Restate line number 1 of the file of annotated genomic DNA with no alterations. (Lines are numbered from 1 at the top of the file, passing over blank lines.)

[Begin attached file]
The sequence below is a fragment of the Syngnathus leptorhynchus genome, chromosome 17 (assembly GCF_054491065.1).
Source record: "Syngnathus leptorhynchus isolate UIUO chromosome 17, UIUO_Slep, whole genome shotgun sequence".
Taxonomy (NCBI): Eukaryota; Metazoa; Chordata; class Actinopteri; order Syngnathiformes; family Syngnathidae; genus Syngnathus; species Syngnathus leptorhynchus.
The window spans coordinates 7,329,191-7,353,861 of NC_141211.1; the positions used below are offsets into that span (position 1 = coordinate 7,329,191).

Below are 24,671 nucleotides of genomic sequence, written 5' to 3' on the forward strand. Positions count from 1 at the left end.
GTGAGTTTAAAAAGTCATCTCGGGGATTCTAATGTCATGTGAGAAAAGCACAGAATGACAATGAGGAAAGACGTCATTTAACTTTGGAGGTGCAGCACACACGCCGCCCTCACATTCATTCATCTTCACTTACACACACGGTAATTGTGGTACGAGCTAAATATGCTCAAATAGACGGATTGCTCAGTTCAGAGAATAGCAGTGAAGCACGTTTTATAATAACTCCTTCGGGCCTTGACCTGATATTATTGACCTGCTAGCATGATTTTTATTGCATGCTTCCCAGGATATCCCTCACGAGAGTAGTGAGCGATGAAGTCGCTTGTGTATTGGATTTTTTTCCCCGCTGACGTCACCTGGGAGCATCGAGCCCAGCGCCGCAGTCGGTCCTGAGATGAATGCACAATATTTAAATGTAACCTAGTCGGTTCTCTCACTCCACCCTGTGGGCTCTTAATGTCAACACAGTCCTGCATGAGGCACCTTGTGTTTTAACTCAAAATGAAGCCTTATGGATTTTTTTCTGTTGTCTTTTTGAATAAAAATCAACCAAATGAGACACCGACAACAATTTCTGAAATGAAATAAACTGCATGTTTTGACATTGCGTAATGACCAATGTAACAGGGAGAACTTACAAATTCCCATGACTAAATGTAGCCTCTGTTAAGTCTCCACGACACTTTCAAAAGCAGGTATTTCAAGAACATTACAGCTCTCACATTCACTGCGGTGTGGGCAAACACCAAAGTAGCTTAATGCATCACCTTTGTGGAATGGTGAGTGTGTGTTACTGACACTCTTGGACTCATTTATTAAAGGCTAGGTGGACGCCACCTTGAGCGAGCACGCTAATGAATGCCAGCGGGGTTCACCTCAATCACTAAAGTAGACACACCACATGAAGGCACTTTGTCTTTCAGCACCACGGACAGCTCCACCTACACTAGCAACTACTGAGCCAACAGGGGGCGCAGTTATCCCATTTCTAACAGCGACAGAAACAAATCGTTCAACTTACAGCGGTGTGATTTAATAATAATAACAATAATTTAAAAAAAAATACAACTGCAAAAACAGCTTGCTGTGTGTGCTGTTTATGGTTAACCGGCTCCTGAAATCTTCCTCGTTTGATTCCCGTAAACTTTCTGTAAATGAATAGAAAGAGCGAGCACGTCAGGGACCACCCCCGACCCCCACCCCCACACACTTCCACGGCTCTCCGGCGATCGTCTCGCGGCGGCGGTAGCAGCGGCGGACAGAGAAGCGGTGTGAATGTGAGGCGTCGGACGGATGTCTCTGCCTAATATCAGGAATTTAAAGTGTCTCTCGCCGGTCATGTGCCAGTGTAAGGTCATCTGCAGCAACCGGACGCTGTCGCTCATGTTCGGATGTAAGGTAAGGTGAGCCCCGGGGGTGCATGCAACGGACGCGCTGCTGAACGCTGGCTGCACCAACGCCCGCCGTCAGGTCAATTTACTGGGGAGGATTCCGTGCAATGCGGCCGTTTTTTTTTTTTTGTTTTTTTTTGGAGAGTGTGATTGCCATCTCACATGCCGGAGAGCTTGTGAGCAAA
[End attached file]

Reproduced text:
The sequence below is a fragment of the Syngnathus leptorhynchus genome, chromosome 17 (assembly GCF_054491065.1).